WebReference.com - Part 1 of Chapter 7 from Essential Blogging. From O'Reilly (3/5).
Essential Blogging, Chapter 7: Advanced Radio UserLand
Mail-to-Weblog lets you update your blog by mailing in postings from any email account, or even a Yahoo! Mail or Hotmail account. Within corporations, many firewalls block FTP, so if your blog isn't hosted at radio.weblogs.com, your only option may be Mail-to-Weblog. Be careful with this, though, and make sure you understand it completely before you begin to use it with Radio-if you configure Mail-to-Weblog incorrectly, you can lose email messages from your mailbox.
You need a POP compatible email account that can be dedicated to the Mail-to-Weblog feature. Radio retrieves and deletes any messages in the account that it monitors. If you use your main email account for Mail-to-Weblog, you will lose email messages (don't do that). Here's what you need to configure Mail-to-Weblog:
- The account name
- This is usually either accountname or firstname.lastname@example.org. We recommend that you call it something easy to remember like email@example.com.
- The POP server
- This is often something like mail.somedomain.com. Check with your ISP.
Once your mail account is set up, follow these steps to configure Radio to publish to your blog via email:
Click on the Prefs link in the Radio command bar.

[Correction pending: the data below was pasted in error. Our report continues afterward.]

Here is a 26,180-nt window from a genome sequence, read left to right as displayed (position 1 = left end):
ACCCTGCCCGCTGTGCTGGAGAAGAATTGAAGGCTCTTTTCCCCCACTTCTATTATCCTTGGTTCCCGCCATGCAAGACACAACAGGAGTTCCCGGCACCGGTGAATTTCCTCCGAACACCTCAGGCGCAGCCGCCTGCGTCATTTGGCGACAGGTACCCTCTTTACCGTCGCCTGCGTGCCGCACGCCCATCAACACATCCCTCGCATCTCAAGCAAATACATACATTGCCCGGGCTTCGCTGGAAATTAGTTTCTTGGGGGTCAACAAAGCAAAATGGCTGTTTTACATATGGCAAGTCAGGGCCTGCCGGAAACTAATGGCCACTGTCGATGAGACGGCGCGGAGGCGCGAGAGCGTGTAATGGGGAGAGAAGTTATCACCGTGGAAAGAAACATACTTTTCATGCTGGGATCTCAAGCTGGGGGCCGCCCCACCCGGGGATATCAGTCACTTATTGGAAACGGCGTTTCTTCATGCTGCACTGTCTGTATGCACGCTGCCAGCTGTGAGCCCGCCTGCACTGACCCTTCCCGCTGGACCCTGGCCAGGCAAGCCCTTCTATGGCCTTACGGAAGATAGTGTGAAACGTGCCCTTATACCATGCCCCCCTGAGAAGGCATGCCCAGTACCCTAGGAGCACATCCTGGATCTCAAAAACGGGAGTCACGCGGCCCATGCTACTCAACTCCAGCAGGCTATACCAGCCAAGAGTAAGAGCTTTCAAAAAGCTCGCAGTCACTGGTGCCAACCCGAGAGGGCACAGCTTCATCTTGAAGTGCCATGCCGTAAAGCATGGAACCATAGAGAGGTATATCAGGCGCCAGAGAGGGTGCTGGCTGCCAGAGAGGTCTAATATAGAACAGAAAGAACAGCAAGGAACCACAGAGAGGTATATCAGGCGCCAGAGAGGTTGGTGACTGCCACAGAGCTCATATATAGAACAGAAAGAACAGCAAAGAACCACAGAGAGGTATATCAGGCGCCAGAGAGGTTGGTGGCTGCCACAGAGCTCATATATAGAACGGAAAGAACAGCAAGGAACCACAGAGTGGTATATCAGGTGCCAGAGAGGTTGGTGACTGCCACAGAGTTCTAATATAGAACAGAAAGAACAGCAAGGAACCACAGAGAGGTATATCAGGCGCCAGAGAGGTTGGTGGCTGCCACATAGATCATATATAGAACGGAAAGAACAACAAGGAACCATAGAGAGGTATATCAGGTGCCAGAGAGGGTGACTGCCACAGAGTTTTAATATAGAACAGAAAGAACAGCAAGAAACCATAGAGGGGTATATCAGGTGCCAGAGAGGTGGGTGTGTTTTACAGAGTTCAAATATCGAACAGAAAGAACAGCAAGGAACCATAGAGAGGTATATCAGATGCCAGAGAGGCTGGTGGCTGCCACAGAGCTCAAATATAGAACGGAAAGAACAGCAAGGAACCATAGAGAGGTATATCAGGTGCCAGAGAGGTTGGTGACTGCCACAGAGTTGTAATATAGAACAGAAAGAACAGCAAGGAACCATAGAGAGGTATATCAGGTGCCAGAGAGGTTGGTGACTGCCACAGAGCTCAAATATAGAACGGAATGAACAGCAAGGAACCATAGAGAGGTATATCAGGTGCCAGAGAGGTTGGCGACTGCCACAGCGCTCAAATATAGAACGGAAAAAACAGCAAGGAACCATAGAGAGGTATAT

Click on the Mail-to-Weblog option. You should see a screen like Figure 7-2.
Check the checkbox to turn on this feature.
Security for Mail-to-Weblog is handled by a "Secret Subject" approach. What this means is Radio will only post your email to your blog if the subject line matches your "Secret Subject." Don't pick something obvious or anyone who knows the account name can publish to your blog.
Fill out your Radio password in both fields.
To submit a blog entry via email, send a message to the account you set up. The subject line of the message must be your secret subject.
Until you have used this feature several times, you should check your blog carefully to ensure that the correct information and formatting is posted to your blog. Mail software can add footers and headers to messages, or even mangle them as attachments, so it pays to confirm that your blog isn't garbled.
Created: October 7, 2002
Revised: October 7, 2002